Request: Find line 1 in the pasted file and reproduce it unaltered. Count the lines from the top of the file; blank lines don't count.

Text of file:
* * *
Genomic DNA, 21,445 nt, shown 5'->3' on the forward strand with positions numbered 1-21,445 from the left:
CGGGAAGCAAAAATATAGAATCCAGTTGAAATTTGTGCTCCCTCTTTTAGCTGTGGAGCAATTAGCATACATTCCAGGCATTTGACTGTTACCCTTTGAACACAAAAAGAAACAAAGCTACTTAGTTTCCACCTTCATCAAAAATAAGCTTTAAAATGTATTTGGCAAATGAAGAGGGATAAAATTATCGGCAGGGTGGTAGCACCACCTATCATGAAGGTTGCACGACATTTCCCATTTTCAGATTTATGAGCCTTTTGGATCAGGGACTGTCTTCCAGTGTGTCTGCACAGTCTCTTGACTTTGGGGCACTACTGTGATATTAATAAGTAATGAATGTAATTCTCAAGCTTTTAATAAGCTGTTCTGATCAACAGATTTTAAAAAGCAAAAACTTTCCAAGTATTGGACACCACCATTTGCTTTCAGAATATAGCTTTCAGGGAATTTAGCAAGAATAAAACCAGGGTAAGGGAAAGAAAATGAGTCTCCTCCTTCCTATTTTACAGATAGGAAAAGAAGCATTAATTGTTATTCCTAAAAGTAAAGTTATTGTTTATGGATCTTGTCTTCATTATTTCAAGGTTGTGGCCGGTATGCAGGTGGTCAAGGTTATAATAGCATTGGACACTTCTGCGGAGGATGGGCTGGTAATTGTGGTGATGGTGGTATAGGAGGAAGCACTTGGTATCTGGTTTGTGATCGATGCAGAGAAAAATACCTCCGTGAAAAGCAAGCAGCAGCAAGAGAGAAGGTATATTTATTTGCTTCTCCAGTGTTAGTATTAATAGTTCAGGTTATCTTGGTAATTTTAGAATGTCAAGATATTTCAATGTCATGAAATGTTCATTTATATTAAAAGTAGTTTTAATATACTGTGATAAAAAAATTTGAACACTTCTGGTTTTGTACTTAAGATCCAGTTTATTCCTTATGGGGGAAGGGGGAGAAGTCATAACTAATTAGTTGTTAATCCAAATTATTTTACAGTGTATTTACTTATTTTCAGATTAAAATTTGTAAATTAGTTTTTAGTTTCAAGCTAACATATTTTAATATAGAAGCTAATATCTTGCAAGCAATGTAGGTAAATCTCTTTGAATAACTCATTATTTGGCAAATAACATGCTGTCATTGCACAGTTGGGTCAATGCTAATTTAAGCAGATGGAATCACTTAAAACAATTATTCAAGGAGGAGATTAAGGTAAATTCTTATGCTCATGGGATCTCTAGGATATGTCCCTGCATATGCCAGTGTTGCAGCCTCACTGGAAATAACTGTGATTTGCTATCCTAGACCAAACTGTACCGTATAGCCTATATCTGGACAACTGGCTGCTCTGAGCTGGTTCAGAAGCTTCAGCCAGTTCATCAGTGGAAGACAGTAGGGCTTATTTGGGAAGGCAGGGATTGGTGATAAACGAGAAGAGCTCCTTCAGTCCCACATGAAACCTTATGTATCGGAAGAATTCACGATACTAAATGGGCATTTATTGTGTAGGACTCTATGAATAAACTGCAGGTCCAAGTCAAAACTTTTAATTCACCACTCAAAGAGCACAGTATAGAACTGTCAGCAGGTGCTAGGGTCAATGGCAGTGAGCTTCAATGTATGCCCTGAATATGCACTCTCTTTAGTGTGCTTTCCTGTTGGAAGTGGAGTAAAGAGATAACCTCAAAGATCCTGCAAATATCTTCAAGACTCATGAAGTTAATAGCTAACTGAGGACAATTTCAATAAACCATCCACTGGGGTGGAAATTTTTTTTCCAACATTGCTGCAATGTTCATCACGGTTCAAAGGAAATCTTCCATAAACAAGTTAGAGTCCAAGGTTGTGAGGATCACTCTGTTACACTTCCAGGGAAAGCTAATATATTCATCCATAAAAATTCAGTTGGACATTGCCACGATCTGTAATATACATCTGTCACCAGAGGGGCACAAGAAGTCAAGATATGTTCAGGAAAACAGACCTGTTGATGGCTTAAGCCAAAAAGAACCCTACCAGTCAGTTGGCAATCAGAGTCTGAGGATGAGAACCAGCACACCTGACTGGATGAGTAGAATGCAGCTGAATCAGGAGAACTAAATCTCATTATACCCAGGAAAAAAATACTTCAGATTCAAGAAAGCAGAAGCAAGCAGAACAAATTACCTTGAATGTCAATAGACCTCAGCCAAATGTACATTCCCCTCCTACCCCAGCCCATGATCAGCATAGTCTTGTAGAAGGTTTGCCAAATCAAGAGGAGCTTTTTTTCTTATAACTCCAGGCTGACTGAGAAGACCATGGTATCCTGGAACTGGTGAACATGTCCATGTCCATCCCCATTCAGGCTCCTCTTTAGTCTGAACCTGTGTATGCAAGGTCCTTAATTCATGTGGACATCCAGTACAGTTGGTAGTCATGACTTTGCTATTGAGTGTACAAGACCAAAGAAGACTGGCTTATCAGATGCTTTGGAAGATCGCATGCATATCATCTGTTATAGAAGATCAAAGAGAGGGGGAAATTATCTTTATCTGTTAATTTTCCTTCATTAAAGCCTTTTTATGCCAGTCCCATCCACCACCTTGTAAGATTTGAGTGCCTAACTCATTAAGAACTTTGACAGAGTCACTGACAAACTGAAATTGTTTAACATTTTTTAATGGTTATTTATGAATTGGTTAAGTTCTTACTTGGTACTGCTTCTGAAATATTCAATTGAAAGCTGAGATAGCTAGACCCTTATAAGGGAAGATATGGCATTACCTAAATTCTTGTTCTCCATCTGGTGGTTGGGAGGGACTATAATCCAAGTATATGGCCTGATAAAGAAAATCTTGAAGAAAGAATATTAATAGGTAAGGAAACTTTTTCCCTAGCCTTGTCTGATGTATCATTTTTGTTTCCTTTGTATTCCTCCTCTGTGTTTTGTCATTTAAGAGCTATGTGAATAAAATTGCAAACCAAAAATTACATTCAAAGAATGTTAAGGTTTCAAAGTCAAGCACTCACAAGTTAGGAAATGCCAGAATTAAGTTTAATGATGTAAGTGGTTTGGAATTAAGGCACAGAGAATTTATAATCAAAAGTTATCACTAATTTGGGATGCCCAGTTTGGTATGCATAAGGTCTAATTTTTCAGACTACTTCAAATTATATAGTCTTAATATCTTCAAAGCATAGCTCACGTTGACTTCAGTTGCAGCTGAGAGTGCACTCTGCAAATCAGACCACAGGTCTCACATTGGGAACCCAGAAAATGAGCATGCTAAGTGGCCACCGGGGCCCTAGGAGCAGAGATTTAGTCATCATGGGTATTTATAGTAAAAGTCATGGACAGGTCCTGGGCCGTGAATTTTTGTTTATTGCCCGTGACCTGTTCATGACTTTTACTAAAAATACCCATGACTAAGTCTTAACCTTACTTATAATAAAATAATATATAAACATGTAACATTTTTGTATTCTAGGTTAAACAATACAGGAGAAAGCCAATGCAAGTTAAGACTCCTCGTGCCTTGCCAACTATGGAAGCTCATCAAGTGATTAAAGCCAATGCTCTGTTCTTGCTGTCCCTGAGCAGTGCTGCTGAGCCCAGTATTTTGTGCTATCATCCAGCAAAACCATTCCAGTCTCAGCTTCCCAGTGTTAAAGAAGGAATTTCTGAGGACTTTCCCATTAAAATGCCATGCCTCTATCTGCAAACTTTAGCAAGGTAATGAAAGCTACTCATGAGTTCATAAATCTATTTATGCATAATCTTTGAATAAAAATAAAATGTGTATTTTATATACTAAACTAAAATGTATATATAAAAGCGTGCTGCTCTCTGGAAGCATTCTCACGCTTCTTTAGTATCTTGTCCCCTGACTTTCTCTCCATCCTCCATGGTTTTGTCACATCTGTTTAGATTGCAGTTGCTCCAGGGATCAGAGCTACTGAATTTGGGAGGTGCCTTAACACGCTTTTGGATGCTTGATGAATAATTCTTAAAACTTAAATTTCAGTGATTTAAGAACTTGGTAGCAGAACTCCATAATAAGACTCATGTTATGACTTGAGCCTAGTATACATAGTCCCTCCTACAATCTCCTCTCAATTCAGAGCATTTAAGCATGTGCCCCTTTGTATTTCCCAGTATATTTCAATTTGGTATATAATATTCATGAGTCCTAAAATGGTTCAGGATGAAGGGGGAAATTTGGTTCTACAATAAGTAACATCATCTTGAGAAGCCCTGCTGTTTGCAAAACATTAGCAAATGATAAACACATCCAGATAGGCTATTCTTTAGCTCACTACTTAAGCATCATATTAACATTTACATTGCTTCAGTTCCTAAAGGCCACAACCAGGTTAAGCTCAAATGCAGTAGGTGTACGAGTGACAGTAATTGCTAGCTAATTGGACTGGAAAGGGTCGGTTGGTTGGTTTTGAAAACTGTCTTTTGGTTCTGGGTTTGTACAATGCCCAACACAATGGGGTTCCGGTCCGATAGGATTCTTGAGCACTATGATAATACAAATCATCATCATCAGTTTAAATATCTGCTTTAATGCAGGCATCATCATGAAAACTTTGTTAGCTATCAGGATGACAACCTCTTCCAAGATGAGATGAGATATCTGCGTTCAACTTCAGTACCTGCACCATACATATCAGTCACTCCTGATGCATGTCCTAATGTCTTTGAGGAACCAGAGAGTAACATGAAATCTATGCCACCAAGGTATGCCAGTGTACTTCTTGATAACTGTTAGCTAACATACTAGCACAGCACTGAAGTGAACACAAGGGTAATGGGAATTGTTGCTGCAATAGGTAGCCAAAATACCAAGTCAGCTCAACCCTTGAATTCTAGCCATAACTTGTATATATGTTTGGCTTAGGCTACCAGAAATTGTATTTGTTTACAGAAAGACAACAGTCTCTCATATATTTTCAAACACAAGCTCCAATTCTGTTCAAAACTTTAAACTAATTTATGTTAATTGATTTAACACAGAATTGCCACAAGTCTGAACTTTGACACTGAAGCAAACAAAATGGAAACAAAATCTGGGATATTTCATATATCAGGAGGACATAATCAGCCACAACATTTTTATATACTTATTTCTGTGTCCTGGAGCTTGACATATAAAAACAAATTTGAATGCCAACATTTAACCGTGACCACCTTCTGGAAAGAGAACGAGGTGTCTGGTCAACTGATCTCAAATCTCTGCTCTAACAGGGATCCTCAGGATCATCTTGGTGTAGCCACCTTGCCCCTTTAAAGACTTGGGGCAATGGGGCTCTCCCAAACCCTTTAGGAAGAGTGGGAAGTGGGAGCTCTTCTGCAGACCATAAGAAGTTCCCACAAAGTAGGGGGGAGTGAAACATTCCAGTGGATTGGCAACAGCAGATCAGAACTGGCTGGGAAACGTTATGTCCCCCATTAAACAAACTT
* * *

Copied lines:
Genomic DNA, 21,445 nt, shown 5'->3' on the forward strand with positions numbered 1-21,445 from the left: